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MichaelCE

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  1. We also have a thunderstorm story. We were sitting outside on the terrace at Bruno in perfect weather when an unexpected black cloud came over and started dumping rain. Everyone picked up the plate for whatever course they were on and calmly went inside and finished. Then there was the time my wife had gone to the ladies room when Bruno came around to take our order. He was so miffed he wouldn't come back and the maître d'hôtel had to take care of us. I recommend going to the restaurant of Bruno's youngest son, Benjamin, in Nice: Le Diamant Noir.
  2. I think you would enjoy staying and eating at Le Montrachet in Puligny-Montrachet.
  3. Even if it is a lesser AOC, like Loué, it is treated with respect. Usually it is roasted; the crispy skin is one of the main points. It is a specialty at famous restaurants like Arpège and L'Ami Louis in Paris or La Petite Maison in Nice. It is ubiquitous around Bresse. There are also very upscale specialties with truffles under the skin. You will find less of it in restaurants affecting a Provençale theme where fish and lamb predominate. Pigeon and pintade also seem more local there.
  4. My two dinners at Jean Georges were very disappointing. I have never done the bargain lunch. Per Se is wonderful and I echo the thought that you don't want to give up a hard to get reservaton. I also think it would be a great experience for the right kind of kids. To me Le Bernardin and EMP are the only two restaurants in NY in the niche below Per Se (although we are going to try the renewed Daniel tomorrow night.)
  5. Paul, La Table du Cap is closed, unfortunately. Laurent Poulet is looking for a new location, but has not yet found one. Le Mayssa has an interesting setting and is okay. We have had a lovely dinner out on the lawn of La Voile d'Or. It is a luxury hotel, but without the glitz of La Réserve.
  6. I had the impression that the whole thing was designed by the effiency expert of The Charlie Palmer Group. The lack of real division between the Bar Room and the Dining Room saves space and steps, but ruins the ambience of the Dining Room. But the real howler is the Parallel Tasting Menu which the website explains is to serve an eight-course tasting menu in the time it takes to serve four courses. The cuisine is okay, but has an assembly line feel to it. I loved the old Aureole, but the wine cellar is all they brought from it.
  7. "Four stars?!" You must be joking. We dined at Marea last night and it was quite ordinary. The famous octopus, bone marrow sauce on the fusilli is basically tomato. There was no evident sea urchin in the crab sea urchin spaghetti. Marea seems to be a comfort food restaurant, like Convivio, but better located. The clientele reflected that also.
  8. While I eat out in upscale restaurants a fair amount, I'm not a regular anywhere. But I see a big difference in our treatment between those places who recognize a knowledgable diner in the first few minutes and those who don't, such as Daniel (not recent) or Jean Georges. Two questions: Is there some cross referencing of people on Open Table shared by restaurants? Do those of you who have dined many times at Momofuku Ko expect us to believe that you are not getting preference in reservations?
  9. We dined at Mathias Dahlgren last August and loved it. It was not just that the food was so imaginative and well executed. There was a joie de vivre about it which didn't fit the Swedish stereotype. We also liked Leijontornet.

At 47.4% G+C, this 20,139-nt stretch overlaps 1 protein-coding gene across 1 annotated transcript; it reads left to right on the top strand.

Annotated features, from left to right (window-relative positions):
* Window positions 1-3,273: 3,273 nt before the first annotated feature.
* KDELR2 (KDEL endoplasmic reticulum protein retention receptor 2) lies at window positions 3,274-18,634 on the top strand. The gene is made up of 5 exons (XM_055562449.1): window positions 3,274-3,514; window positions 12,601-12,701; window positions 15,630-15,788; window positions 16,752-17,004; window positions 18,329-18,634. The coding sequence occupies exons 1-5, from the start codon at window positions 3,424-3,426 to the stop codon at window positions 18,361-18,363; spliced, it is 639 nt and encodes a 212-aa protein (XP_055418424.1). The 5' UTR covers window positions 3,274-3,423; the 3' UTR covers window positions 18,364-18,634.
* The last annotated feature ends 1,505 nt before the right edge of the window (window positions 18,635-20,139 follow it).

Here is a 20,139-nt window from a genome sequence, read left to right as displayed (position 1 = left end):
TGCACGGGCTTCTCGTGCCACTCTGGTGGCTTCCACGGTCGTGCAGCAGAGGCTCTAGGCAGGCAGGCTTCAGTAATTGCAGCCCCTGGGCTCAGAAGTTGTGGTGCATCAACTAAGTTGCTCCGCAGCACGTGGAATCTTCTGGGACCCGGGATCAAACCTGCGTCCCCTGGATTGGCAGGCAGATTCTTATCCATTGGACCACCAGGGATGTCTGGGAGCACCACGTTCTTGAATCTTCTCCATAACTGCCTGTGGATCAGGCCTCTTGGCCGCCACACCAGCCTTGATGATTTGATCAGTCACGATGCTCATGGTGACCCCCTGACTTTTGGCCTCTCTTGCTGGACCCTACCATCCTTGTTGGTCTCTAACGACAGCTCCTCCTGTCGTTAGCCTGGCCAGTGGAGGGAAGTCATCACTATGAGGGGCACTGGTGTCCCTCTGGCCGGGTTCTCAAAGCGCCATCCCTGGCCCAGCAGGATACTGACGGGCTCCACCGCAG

10. I think you should check out the private room at Aquavit.
  11. Going from East to West: Mirazur on the Italian border above Menton is a must. From Beaulieu it is a bit far to drive back in the evening, at least for us. Lunch might be better. L'Hostellerie Jérôme in La Turbie is very good. La Chevre d'Or is a pretentious, overpriced tourist trap. La Reserve de Beaulieu has excellent cuisine. In September reserve for a table on the edge of the terrace. But it is a fancy hotel. If you like the ambience at the Louis XV, you'll like it there. Les Agaves in Beaulieu is ok. It is not open for lunch now. The new thing in Beaulieu is Les Vents d'Anges, just opened by Christian who used to run Le Catalan. He was at Les Santons in La Turbie and has returned to Beaulieu. The pizzas are great and the Catalan Mixed Grill is sensational, but you might need a certificate from your cardiologist to have it. In Nice I am recommending Millésime 82, which opened three months ago. I don't think that hautey places turn their noses up too much at very rusty French speakers, but if you are not coping, they will speak English to you. They do turn their noses up if you dress badly, speak loudly, complain unduly etc. Less hauty places will tolerate your French if you speak softly, smile etc. Have a good time.
  12. I ate at L'Atelier for the first time two weeks ago. I sat at the counter and had the Menu “Découverte” at $190, plus $125 for the wine pairings. I'm glad I went, but the price is not justified except by its location in The Four Seasons. The foie gras course was particulalrly ordinary and disappointing; I understand that it had just replaced a terrific foie gras course. For a full report see the last post on my blog.
  13. Le Montrachet in Puligny-Montrachet is a good spot.
  14. I agree about L'Aromate. I also like Dom Camillo Creations and Le Diamant Noir.
  15. Today I read that Sébastien Chambru, MOF 2007, a young Burgundian chef from the Four Seasons Hôtel des Bergues in Geneva is taking on the mission of putting the Moulin de Mougins back on track. Stéphane Arnal, who has filled in since the Llorcas left will go to Les Vieux Murs in Antibes.
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